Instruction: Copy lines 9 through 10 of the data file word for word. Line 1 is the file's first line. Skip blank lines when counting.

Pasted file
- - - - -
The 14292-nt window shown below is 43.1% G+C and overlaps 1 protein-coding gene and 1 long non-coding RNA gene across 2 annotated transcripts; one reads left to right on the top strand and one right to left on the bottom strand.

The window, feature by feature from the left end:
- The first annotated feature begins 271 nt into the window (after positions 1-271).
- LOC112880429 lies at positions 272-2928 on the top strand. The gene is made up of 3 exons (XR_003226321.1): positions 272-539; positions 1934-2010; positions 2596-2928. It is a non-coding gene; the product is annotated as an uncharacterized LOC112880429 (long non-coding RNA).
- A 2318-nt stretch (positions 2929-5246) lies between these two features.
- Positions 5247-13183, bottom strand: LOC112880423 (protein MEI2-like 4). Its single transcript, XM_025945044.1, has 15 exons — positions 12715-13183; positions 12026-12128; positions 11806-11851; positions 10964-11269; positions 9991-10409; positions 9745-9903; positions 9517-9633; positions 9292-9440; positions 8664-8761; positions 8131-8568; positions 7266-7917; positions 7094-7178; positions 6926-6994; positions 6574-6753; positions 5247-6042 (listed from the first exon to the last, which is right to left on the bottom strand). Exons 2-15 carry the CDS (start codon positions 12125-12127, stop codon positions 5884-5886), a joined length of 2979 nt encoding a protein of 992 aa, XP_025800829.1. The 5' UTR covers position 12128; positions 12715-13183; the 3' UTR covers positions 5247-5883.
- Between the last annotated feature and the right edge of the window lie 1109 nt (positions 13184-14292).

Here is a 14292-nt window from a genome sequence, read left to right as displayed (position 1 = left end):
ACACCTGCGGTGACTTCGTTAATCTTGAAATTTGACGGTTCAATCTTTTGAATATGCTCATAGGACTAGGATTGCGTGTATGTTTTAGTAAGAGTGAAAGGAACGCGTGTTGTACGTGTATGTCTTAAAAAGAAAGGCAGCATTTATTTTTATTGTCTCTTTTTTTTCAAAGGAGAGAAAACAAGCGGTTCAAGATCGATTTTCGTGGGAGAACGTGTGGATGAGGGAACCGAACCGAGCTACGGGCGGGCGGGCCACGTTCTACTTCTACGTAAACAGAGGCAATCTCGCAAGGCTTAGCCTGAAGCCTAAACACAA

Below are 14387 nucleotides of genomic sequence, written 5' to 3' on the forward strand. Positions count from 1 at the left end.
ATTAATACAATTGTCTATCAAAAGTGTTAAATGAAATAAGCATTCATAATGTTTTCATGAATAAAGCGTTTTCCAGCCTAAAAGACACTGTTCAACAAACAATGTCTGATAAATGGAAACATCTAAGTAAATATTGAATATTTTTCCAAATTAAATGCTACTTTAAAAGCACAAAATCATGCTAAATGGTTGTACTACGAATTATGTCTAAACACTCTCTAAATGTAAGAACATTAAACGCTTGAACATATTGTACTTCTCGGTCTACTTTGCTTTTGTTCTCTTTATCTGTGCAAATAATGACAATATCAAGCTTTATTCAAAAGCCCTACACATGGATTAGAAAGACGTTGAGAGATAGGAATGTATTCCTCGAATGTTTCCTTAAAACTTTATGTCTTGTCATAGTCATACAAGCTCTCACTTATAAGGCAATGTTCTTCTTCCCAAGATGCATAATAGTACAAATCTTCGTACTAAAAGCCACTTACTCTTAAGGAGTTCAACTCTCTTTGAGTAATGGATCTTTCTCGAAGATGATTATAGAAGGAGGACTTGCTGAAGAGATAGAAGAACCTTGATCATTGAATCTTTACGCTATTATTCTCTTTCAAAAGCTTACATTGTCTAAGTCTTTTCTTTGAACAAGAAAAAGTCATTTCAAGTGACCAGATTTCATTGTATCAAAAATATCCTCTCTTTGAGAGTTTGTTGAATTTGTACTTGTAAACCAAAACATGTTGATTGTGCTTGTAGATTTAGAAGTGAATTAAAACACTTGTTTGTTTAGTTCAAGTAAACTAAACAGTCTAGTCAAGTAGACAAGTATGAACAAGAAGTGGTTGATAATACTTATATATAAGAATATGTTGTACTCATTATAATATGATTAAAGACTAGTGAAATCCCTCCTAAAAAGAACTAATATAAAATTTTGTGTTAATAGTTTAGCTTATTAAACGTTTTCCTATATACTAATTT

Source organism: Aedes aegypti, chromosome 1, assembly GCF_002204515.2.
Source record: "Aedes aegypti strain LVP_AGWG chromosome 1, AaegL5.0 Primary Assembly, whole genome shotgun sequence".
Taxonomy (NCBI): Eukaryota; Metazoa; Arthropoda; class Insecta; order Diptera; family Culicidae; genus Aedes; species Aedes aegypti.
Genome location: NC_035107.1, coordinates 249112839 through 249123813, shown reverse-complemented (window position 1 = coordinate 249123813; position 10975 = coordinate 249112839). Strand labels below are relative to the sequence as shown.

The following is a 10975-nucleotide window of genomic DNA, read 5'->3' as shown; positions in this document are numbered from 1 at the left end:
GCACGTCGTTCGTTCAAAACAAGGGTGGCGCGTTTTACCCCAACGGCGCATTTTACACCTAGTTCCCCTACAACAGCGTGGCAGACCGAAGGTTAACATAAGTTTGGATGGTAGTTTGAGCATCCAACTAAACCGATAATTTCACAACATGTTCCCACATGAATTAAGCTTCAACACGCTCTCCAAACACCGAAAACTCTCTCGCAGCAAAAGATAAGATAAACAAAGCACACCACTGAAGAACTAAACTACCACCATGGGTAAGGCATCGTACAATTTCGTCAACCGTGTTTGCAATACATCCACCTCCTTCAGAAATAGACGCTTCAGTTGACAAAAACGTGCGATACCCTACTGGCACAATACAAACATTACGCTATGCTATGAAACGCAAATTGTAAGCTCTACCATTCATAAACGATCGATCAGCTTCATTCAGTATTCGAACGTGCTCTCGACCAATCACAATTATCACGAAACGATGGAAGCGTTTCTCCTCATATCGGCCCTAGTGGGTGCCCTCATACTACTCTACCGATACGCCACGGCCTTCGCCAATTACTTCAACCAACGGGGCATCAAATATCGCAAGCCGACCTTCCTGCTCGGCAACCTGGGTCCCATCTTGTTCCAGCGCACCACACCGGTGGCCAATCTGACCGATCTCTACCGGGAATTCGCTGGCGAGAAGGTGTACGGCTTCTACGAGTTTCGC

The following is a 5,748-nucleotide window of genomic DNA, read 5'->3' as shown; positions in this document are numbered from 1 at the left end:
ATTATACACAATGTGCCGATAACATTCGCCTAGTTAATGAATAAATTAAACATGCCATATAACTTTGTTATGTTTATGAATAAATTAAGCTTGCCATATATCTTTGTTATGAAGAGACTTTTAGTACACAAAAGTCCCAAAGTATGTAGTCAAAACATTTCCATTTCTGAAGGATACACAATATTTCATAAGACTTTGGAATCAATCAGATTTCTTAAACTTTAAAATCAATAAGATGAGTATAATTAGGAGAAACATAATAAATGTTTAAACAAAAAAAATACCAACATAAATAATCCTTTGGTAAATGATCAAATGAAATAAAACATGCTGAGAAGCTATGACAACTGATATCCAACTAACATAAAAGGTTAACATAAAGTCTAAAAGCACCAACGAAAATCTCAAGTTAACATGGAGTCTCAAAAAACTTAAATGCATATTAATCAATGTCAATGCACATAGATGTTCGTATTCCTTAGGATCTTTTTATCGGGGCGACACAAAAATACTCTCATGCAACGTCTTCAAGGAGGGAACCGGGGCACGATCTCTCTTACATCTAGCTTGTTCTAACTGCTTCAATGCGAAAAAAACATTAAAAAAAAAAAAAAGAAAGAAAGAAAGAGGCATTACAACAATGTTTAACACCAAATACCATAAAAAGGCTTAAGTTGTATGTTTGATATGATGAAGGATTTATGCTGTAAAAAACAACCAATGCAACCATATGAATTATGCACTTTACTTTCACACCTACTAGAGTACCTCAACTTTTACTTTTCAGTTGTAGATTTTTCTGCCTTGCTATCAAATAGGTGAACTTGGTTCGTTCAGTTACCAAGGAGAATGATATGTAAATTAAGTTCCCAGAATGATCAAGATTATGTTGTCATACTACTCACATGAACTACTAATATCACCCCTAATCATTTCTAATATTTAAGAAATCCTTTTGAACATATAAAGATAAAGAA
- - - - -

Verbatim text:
ACACCTGCGGTGACTTCGTTAATCTTGAAATTTGACGGTTCAATCTTTTGAATATGCTCATAGGACTAGGATTGCGTGTATGTTTTAGTAAGAGTGAAAGGAACGCGTGTTGTACGTGTATGTCTTAAAAAGAAAGGCAGCATTTATTTTTATTGTCTCTTTTTTTTCAAAGGAGAGAAAACAAGCGGTTCAAGATCGATTTTCGTGGGAGAACGTGTGGATGAGGGAACCGAACCGAGCTACGGGCGGGCGGGCCACGTTCTACTTCTACGTAAACAGAGGCAATCTCGCAAGGCTTAGCCTGAAGCCTAAACACAA

Below are 14387 nucleotides of genomic sequence, written 5' to 3' on the forward strand. Positions count from 1 at the left end.